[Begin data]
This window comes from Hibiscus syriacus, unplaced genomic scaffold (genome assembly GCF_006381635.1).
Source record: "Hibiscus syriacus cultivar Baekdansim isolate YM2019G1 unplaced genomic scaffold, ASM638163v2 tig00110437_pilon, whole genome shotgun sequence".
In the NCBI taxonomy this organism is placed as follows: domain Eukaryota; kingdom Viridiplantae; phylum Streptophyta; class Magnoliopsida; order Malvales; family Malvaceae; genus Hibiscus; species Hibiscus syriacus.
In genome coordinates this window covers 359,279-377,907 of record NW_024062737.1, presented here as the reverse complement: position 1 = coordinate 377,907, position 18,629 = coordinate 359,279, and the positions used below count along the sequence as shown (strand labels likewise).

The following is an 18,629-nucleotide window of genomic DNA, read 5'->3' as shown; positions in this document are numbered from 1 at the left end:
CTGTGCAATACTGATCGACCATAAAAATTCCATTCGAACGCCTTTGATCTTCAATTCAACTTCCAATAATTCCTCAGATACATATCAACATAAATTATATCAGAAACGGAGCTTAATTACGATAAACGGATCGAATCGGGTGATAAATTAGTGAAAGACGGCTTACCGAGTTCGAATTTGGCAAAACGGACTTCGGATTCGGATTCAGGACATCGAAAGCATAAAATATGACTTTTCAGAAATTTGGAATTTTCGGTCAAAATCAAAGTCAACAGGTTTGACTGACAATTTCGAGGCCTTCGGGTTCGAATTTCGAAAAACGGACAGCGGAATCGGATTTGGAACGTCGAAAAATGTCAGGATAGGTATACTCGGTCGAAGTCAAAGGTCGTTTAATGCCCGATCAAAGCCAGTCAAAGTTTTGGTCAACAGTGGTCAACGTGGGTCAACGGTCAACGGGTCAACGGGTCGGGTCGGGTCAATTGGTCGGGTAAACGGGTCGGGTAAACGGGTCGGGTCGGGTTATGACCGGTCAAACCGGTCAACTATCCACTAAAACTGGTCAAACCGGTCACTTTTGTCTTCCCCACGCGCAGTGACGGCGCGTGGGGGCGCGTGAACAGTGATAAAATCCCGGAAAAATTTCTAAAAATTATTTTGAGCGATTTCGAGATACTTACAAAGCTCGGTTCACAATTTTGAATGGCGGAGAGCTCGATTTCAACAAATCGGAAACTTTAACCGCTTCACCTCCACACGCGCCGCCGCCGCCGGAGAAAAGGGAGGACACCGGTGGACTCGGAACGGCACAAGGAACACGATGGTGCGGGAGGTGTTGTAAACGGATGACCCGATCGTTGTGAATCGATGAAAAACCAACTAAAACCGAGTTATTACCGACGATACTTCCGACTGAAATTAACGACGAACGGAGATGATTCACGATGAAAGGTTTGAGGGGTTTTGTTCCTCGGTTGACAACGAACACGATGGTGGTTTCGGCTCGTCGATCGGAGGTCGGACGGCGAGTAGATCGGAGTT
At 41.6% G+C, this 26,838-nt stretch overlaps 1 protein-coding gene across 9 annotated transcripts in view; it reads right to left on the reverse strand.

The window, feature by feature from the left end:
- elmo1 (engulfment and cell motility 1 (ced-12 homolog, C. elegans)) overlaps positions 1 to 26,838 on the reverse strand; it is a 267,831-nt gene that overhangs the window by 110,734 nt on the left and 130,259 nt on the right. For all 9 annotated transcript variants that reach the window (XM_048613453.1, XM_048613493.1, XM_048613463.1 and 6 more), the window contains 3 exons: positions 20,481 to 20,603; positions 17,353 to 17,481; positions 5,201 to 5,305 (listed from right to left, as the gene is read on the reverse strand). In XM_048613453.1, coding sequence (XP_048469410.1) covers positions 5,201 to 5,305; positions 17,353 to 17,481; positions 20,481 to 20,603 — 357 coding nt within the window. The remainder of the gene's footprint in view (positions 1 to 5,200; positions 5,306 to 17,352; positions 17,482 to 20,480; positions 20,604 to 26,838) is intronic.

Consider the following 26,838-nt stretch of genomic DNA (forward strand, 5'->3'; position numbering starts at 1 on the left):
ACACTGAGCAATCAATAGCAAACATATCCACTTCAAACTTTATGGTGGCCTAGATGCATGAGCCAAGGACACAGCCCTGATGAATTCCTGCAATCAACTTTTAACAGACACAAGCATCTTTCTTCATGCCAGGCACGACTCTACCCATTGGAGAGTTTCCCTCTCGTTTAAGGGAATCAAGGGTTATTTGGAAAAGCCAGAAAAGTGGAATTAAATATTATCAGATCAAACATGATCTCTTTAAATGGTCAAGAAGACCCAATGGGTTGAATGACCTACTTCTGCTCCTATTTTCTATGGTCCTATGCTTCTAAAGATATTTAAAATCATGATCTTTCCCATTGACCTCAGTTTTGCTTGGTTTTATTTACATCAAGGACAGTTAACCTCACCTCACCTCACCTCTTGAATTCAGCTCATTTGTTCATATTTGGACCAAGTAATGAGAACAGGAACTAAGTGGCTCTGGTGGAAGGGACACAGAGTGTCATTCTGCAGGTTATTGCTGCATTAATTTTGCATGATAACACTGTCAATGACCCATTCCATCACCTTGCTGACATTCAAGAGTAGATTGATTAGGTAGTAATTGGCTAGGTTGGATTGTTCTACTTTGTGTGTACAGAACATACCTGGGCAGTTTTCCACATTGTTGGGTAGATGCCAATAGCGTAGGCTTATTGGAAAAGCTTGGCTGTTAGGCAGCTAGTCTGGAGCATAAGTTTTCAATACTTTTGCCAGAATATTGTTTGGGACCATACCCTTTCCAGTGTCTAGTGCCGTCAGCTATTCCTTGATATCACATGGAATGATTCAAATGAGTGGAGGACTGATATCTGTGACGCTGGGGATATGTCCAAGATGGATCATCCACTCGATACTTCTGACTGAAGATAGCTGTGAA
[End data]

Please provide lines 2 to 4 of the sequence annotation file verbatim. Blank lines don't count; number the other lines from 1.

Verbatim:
Source record: "Hibiscus syriacus cultivar Baekdansim isolate YM2019G1 unplaced genomic scaffold, ASM638163v2 tig00110437_pilon, whole genome shotgun sequence".
In the NCBI taxonomy this organism is placed as follows: domain Eukaryota; kingdom Viridiplantae; phylum Streptophyta; class Magnoliopsida; order Malvales; family Malvaceae; genus Hibiscus; species Hibiscus syriacus.
In genome coordinates this window covers 359,279-377,907 of record NW_024062737.1, presented here as the reverse complement: position 1 = coordinate 377,907, position 18,629 = coordinate 359,279, and the positions used below count along the sequence as shown (strand labels likewise).